The Java code retrieves 1720 entries with 18 requests, but mine fails with a "size limit exeeded" LDAPSearchException after five requests.

My question to you folks is why do the two implementations behave differently? I know that I'm sending the received cookie with each new request as an exception is thrown if the same cookie is used twice. I also think I know that I am getting subsequent pages of results, because the set of entries returned with each page is different.

I'm stumped, and not relishing the thought of dragging out Ettercap to analyse the traffic. Surely there's something very obviously wrong in my code which is causing the different behaviour.

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1  
This question really doesn't have anything to do with implementing do-while in clojure. You have a conditional recur after the body of a loop; that's all you need to implement do-while. –  Alex Taggart Mar 7 '12 at 5:34
1  
There may be something very obviously wrong with your code, but there is too much code for anyone to enjoy reading and comparing it line by line for fun. Perhaps you should try a simple, minimal example and see if you understand the basic concept, or edit the question with your own piecewise analysis of the code for others to critique. As it is this is too painful a question to answer. –  amalloy Mar 7 '12 at 7:35
    
Thanks for your responses guys. I've not much experience with Stack Overflow, and appreciate the candid feedback regarding the quality of my question. I'll have another stab at it. –  Paul Dorman Mar 7 '12 at 8:08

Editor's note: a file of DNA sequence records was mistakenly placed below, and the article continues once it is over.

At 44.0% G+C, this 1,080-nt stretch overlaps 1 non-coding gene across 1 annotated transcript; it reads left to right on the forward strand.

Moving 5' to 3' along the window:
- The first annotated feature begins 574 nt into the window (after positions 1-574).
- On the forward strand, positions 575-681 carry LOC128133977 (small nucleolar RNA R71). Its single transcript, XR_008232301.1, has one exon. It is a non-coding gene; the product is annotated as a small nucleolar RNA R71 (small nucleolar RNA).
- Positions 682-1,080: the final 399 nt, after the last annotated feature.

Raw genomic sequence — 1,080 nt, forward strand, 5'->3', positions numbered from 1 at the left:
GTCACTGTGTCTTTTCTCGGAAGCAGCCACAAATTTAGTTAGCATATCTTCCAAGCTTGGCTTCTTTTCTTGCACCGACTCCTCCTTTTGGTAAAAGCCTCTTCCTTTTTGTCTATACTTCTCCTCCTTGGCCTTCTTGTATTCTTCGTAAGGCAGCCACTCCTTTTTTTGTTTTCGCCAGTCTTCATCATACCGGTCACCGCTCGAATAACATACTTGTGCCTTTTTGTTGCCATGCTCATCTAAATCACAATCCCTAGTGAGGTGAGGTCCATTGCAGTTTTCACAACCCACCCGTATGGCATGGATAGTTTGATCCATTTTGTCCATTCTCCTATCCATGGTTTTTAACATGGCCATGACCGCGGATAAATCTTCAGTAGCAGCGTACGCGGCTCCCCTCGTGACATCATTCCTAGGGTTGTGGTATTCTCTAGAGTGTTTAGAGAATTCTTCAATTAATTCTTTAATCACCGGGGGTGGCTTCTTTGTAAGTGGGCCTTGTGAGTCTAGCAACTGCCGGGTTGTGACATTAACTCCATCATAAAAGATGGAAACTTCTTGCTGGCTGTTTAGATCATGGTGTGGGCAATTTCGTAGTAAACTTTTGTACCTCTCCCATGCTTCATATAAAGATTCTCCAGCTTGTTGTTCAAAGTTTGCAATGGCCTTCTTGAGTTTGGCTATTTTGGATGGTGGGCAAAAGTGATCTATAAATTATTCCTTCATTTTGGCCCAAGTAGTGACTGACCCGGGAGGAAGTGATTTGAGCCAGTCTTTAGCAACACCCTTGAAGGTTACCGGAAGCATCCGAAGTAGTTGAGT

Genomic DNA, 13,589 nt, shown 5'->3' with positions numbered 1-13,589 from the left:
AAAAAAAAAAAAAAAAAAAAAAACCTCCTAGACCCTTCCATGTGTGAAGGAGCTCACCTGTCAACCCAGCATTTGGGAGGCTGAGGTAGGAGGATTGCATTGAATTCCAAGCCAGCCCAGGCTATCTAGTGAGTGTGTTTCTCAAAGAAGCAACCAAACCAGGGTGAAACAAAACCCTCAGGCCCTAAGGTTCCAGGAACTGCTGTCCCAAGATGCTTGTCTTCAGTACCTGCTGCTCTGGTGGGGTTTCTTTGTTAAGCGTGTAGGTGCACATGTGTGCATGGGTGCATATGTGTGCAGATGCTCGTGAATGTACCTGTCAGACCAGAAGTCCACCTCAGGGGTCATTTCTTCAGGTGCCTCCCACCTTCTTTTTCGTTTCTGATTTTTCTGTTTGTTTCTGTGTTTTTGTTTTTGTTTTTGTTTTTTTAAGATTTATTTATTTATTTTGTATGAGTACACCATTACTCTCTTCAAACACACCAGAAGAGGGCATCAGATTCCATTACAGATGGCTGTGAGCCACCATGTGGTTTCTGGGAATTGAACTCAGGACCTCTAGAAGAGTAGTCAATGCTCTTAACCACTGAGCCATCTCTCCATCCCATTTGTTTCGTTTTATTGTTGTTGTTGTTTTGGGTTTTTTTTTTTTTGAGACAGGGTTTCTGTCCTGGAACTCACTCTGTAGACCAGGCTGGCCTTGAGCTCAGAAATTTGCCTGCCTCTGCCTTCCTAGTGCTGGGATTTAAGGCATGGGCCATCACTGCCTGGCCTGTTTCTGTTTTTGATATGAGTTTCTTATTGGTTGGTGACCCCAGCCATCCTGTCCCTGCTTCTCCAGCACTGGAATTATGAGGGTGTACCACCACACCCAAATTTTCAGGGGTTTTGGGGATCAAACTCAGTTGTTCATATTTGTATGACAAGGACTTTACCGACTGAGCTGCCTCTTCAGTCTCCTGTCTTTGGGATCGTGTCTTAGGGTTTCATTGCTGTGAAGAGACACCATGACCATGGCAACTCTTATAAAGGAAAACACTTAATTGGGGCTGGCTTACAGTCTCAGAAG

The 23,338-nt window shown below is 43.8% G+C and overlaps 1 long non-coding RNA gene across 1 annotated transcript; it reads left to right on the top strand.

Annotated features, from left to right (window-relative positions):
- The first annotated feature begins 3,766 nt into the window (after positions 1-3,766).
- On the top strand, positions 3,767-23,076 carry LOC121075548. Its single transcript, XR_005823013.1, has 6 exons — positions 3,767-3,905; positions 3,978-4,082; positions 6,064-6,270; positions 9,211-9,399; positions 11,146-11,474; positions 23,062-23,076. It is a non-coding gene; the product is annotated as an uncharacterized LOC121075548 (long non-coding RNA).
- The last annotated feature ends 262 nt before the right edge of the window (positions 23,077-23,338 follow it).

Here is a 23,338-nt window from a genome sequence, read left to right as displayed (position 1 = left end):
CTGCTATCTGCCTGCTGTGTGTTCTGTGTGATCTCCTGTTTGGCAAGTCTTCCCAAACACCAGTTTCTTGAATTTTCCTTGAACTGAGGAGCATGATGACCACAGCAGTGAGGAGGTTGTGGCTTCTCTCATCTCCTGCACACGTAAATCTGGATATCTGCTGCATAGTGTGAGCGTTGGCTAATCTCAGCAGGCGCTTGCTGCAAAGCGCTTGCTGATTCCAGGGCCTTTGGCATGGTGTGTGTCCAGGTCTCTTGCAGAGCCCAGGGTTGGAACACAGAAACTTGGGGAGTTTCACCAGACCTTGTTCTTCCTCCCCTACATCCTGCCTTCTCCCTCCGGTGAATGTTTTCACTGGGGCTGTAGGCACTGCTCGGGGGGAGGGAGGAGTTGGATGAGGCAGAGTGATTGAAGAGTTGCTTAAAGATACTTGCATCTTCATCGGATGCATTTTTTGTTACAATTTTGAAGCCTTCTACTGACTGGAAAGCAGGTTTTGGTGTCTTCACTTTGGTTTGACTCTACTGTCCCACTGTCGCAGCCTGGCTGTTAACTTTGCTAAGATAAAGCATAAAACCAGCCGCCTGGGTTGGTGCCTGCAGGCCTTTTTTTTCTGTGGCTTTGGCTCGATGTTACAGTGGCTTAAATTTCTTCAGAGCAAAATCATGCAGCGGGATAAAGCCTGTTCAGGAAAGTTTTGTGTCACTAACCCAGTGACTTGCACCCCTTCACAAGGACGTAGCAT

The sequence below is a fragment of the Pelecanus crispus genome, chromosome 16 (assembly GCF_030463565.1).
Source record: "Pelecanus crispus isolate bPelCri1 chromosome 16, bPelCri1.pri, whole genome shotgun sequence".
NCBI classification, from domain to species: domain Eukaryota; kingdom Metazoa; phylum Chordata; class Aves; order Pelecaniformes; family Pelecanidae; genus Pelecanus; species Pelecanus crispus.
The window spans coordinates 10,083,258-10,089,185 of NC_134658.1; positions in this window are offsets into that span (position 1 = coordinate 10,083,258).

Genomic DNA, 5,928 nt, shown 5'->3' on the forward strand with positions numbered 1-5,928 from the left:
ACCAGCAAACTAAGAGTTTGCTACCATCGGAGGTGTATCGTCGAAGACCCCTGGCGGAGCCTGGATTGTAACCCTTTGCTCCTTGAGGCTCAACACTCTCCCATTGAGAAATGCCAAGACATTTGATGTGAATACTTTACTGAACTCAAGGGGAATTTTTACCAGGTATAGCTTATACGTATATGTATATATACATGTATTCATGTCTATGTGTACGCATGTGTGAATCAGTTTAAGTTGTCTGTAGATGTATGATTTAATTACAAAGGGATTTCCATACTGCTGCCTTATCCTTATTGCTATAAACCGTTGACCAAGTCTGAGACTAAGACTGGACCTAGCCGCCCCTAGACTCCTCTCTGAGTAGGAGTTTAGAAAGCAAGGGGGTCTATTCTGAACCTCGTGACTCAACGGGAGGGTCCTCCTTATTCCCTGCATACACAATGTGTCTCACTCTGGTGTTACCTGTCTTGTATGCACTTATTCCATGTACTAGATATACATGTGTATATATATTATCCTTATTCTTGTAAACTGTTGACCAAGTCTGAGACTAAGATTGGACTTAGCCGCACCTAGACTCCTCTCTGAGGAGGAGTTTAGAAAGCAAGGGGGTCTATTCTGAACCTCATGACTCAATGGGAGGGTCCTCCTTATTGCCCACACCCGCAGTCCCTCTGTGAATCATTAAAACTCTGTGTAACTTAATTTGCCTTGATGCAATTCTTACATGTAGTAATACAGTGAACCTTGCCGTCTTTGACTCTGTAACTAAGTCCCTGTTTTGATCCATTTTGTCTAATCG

I've solved the issue and will self-answer when I'm allowed in 3 hours :) –  Paul Dorman Mar 7 '12 at 9:33
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2 Answers

(let [control [(SimplePagedResultsControl. page-size cookie)]]

Bind control to a vector of a single results control object. This vector is then passed to

(.setControls control)

which seems to take a single results control object and not a vector as par your java code.

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Thanks for your reply Ankur, that confused me to. I was getting a no matching method error with the control "unboxed". According to the SDK docs the method signatures for setControls are "setControls(Control... controls)" and "setControls(java.util.List<Control> controls". I was informed that (Control... controls) was Java slang for a list. I presume the Java compiler does the required cast for the bare Control argument, whereas Clojure requires it explicitly. –  Paul Dorman Mar 7 '12 at 9:15
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up vote 1 down vote accepted

Okay, two bugs, and a gotcha in the RFC:

  • (bug) the concatenation of the result to results should have been (concat (.getSearchEntries result) results),
  • (bug) the 'when-not' test at the bottom of the loop should have been an 'if' or 'if-not'.
  • (gotcha) under section 6 of the RFC, "Security Considerations", it is suggested that "Servers implementations may enforce an overriding sizelimit", which is to say that as a non-privileged user I will still hit the limit, paged results or not. The difference in behaviour between implementations was simply due to me running the Java code with administrative privileges and the Clojure code anonymously (doh!).